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Memories of World War Two evacuees


Author Gillian Mawson shares a selection of evacuee memories which give a glimpse into what life was like for those children sent to live with new families, often many miles from home. 

In the early hours of 1 September 1939, the carefully devised British Government plans for evacuation swung into operation and millions of children, teachers and mothers began to be moved to safety. World War Two was declared two days later.

Nowadays, the thought of sending your children off into the arms of strangers for months that turned into years is unimaginable. But for many it was a life-changing, even life-saving, experience.


My book gives a unique insight into the evacuation from the mouths of those who lived through it, before they are lost to us forever. I have not attempted to put my own interpretation on the British evacuation experience in this book. I wish to allow those voices from the past to come back to life to tell their stories for future generations, some of which I share below.

The arrival of large numbers of evacuees in towns and villages unsurprisingly created quite an impact. In some cases the population of a village could double overnight. In Lancashire, on 15 September 1939, the Bury Times remarked upon ‘the large number of child evacuees walking around our streets with their smiling faces, greeting everyone with a cheery hello’.

Many evacuees retain strong first impressions of their new homes and of the people who cared for them. The environment was often unfamiliar and they encountered differences in housing, dress, food, language, dialect and religion. Many remember the immediate kindness of their foster families.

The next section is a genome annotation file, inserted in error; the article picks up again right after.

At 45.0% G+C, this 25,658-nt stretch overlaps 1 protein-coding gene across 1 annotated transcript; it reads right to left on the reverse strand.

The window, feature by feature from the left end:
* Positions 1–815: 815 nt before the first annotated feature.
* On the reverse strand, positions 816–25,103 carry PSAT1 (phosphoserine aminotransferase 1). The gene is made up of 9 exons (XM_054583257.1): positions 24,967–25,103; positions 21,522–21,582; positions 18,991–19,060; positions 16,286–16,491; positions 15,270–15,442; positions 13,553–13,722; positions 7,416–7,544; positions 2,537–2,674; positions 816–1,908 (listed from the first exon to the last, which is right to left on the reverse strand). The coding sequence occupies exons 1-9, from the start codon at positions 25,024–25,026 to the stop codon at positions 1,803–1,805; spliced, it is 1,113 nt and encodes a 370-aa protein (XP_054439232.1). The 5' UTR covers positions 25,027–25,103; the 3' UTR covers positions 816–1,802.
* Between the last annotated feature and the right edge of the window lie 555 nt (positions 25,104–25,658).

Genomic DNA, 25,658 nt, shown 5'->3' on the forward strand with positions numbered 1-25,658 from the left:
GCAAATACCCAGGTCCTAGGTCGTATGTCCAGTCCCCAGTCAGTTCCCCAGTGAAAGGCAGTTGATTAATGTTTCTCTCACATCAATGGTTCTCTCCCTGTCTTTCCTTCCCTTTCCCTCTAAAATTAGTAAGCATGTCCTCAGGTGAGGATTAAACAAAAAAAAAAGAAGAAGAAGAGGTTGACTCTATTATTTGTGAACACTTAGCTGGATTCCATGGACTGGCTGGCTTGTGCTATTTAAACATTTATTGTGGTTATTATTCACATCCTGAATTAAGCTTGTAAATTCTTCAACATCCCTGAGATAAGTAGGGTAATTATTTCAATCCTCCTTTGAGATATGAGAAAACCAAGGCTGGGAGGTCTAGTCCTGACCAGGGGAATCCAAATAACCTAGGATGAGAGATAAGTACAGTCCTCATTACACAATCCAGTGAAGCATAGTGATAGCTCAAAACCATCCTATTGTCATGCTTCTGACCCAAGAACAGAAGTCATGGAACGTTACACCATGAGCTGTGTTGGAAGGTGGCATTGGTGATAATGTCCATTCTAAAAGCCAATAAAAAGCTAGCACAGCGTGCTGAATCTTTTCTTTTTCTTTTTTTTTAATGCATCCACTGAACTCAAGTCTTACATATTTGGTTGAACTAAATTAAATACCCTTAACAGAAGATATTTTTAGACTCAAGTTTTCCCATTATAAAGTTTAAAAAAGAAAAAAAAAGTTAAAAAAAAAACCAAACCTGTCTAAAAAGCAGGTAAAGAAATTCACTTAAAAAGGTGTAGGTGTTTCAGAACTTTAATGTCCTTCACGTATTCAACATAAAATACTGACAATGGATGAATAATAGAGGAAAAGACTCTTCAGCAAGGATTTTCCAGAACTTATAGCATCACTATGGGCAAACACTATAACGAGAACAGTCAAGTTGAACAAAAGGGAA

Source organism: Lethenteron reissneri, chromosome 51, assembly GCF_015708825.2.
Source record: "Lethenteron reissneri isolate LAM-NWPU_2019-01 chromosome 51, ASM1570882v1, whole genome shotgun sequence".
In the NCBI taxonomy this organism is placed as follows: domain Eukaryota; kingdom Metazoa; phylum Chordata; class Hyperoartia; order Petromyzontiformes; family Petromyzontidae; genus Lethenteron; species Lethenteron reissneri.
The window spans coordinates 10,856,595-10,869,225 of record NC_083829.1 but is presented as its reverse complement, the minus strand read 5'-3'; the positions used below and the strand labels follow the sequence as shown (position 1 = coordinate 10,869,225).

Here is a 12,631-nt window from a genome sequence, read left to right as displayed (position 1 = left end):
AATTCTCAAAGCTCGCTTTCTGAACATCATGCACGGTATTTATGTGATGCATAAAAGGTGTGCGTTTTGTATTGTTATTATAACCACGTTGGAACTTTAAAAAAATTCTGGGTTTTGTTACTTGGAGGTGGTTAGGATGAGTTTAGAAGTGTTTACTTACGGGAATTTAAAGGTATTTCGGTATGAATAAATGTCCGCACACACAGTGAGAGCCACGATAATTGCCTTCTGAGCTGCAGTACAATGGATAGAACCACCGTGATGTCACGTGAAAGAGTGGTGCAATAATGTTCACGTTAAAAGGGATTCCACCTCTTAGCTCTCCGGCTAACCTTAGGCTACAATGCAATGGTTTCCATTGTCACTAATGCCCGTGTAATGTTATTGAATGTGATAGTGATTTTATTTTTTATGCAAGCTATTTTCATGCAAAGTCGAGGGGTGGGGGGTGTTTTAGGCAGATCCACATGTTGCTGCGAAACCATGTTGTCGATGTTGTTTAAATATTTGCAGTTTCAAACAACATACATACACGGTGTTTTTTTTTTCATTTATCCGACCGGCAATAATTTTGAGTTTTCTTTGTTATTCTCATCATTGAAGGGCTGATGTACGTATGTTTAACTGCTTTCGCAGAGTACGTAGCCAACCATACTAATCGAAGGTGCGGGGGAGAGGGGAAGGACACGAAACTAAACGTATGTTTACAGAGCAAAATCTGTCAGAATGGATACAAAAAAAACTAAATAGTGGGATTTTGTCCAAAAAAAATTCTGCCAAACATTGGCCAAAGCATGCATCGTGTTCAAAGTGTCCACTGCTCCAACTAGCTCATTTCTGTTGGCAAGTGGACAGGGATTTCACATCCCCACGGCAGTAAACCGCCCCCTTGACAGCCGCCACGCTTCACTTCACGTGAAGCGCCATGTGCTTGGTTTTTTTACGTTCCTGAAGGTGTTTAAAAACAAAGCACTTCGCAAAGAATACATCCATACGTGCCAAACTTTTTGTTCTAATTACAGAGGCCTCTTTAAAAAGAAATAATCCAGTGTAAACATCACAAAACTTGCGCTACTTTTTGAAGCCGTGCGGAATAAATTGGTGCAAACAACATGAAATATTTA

Audrey Patterson, for her part, found herself in a house in Bideford, where, 

My sister Gwen and I were very lucky to be placed with Mr & Mrs Shute, a lovely couple who were very kind to us and where we were both very happy. I remember she used to make junket, a white sloppy substance sprinkled with nutmeg which I hated, perhaps that’s why I remember it well.

My most vivid memory is of their canaries which were always singing in their cages in the little garden room leading from the sitting room and of an old eccentric cousin, who lived a few doors away, had bright red hair, red lipstick, yellow fingers and who always seemed to have a cigarette dangling from her mouth.

With his mother dead, 3-year-old John Glasgow’s father, who was serving in the Army, had knocked randomly on a door, asking if the family could care for his son. Luckily, Frederick and Winifred Grant, said ‘Yes’ and John remained with them for the duration of the war:

When my father had left me there before returning to the Army, he said ‘this is your new mummy now.’ As I already had my father, my foster father was known as Uncle Fred and foster mother as Mum or later Ma. They also had a live-in lodger, a Scot from Dumfries, Robert Monks. He became like an adopted uncle to me, known as Uncle Bert. These were my surrogate family now. I was three and a half years old and had been embraced into wonderful loving care, all by chance.